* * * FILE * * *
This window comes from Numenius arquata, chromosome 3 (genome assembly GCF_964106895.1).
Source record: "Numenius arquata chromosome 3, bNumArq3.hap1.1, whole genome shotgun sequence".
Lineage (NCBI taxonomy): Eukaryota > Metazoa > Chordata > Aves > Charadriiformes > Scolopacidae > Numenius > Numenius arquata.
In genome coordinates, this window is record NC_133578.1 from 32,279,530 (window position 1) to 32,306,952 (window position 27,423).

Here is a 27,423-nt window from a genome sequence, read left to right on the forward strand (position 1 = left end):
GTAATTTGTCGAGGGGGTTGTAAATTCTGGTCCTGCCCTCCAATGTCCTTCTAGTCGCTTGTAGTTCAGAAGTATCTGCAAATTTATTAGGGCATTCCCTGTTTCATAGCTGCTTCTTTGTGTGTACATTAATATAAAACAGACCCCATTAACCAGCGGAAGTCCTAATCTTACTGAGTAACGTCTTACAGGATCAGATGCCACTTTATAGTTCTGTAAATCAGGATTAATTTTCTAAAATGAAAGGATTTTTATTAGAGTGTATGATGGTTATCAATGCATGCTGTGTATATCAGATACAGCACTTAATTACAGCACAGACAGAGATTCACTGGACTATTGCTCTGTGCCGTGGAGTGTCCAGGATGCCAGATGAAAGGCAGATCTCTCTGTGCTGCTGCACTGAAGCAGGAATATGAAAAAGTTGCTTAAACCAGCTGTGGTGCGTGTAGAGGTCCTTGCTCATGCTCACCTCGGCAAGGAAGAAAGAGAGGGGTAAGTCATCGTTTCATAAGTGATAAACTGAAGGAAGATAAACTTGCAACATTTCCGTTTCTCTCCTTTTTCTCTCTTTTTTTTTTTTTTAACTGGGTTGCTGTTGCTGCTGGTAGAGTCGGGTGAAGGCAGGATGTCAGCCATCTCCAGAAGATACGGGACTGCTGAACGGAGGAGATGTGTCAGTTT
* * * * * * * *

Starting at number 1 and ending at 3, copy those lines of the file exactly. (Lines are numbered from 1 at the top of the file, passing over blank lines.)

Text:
This window comes from Numenius arquata, chromosome 3 (genome assembly GCF_964106895.1).
Source record: "Numenius arquata chromosome 3, bNumArq3.hap1.1, whole genome shotgun sequence".
Lineage (NCBI taxonomy): Eukaryota > Metazoa > Chordata > Aves > Charadriiformes > Scolopacidae > Numenius > Numenius arquata.